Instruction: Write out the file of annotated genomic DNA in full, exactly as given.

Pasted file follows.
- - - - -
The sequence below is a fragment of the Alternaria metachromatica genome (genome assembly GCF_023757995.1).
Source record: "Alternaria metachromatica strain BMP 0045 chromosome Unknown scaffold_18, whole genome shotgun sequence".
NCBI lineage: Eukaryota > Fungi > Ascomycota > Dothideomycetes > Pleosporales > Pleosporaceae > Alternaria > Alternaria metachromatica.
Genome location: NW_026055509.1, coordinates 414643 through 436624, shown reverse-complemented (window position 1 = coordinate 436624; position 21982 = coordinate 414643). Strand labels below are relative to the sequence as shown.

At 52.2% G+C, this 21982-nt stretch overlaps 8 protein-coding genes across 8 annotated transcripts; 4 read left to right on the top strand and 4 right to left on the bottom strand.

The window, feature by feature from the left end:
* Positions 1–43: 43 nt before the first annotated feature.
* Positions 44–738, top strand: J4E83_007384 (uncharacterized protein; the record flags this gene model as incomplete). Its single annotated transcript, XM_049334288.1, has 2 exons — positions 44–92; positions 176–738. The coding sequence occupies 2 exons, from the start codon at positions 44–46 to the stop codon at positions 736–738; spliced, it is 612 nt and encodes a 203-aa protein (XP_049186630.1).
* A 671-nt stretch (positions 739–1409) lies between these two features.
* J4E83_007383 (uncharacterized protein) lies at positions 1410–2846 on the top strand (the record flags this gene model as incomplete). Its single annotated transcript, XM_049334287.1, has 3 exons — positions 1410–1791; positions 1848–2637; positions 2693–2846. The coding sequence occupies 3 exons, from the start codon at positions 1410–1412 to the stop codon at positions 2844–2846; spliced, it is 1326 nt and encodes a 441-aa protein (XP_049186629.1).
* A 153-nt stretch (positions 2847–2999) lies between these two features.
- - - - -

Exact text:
The sequence below is a fragment of the Alternaria metachromatica genome (genome assembly GCF_023757995.1).
Source record: "Alternaria metachromatica strain BMP 0045 chromosome Unknown scaffold_18, whole genome shotgun sequence".
NCBI lineage: Eukaryota > Fungi > Ascomycota > Dothideomycetes > Pleosporales > Pleosporaceae > Alternaria > Alternaria metachromatica.
Genome location: NW_026055509.1, coordinates 414643 through 436624, shown reverse-complemented (window position 1 = coordinate 436624; position 21982 = coordinate 414643). Strand labels below are relative to the sequence as shown.

At 52.2% G+C, this 21982-nt stretch overlaps 8 protein-coding genes across 8 annotated transcripts; 4 read left to right on the top strand and 4 right to left on the bottom strand.

The window, feature by feature from the left end:
* Positions 1–43: 43 nt before the first annotated feature.
* Positions 44–738, top strand: J4E83_007384 (uncharacterized protein; the record flags this gene model as incomplete). Its single annotated transcript, XM_049334288.1, has 2 exons — positions 44–92; positions 176–738. The coding sequence occupies 2 exons, from the start codon at positions 44–46 to the stop codon at positions 736–738; spliced, it is 612 nt and encodes a 203-aa protein (XP_049186630.1).
* A 671-nt stretch (positions 739–1409) lies between these two features.
* J4E83_007383 (uncharacterized protein) lies at positions 1410–2846 on the top strand (the record flags this gene model as incomplete). Its single annotated transcript, XM_049334287.1, has 3 exons — positions 1410–1791; positions 1848–2637; positions 2693–2846. The coding sequence occupies 3 exons, from the start codon at positions 1410–1412 to the stop codon at positions 2844–2846; spliced, it is 1326 nt and encodes a 441-aa protein (XP_049186629.1).
* A 153-nt stretch (positions 2847–2999) lies between these two features.